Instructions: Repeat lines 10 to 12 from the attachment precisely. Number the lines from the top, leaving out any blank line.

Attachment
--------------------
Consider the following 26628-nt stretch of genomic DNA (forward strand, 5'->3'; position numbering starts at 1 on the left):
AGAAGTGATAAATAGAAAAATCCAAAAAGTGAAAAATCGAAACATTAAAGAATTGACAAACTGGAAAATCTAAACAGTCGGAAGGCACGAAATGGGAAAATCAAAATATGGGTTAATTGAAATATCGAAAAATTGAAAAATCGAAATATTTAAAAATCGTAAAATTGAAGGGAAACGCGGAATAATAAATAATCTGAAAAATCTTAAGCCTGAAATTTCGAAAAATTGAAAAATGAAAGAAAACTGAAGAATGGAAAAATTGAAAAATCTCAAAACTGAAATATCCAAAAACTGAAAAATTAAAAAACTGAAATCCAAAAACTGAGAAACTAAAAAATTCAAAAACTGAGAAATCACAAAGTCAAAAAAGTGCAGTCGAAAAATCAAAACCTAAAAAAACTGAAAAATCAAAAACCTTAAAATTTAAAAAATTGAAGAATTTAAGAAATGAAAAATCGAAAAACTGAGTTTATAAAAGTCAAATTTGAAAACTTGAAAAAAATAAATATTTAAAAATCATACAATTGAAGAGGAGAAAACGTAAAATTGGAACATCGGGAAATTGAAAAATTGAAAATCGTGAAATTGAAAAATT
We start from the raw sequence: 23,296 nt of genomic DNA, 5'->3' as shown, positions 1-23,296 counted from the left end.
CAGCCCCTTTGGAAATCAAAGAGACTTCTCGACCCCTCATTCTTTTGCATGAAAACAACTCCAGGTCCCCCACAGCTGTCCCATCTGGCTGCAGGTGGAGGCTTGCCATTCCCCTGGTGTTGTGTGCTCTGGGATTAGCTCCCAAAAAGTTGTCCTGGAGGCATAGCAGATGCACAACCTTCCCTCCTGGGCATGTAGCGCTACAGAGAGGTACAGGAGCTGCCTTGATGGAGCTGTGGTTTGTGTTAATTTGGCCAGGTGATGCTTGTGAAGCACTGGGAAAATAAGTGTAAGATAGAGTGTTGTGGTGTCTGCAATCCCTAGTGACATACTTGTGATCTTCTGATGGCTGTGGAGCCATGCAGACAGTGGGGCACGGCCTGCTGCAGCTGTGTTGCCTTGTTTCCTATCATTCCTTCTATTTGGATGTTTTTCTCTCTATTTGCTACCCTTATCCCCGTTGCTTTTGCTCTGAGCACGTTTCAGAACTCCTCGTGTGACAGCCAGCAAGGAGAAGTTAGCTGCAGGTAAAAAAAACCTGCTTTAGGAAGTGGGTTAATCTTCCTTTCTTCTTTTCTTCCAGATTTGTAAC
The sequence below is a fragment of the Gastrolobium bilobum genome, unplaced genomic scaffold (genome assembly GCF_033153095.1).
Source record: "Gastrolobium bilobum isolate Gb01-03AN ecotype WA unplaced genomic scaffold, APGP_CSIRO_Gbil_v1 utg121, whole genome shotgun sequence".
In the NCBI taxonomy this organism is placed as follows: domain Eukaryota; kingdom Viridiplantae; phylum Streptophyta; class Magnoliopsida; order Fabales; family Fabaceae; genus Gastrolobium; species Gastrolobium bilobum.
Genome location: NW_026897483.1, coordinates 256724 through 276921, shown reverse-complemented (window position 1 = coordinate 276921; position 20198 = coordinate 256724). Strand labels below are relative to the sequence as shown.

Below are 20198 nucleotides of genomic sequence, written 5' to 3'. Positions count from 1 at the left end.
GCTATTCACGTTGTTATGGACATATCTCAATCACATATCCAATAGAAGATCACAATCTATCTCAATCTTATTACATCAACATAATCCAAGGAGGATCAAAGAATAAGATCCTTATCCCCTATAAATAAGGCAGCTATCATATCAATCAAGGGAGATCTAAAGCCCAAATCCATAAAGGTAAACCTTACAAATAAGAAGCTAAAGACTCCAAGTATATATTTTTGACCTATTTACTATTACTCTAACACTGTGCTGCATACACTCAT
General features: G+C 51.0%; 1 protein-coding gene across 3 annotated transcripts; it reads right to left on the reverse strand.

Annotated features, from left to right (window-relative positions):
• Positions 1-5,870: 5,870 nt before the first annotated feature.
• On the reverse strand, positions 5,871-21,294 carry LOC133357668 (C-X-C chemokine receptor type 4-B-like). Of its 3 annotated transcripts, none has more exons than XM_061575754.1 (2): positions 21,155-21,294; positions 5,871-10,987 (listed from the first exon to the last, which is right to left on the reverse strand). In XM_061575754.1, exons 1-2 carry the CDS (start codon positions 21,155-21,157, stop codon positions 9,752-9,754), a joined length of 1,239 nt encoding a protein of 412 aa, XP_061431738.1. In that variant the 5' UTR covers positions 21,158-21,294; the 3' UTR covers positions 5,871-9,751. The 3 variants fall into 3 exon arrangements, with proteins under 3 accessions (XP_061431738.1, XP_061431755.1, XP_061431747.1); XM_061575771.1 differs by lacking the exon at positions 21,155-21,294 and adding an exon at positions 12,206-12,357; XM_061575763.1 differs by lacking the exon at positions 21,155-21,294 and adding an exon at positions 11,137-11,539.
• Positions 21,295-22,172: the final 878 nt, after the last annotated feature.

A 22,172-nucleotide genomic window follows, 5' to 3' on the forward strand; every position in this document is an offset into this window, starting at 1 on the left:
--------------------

GCTATTCACGTTGTTATGGACATATCTCAATCACATATCCAATAGAAGATCACAATCTATCTCAATCTTATTACATCAACATAATCCAAGGAGGATCAAAGAATAAGATCCTTATCCCCTATAAATAAGGCAGCTATCATATCAATCAAGGGAGATCTAAAGCCCAAATCCATAAAGGTAAACCTTACAAATAAGAAGCTAAAGACTCCAAGTATATATTTTTGACCTATTTACTATTACTCTAACACTGTGCTGCATACACTCAT
General features: G+C 51.0%; 1 protein-coding gene across 3 annotated transcripts; it reads right to left on the reverse strand.

Annotated features, from left to right (window-relative positions):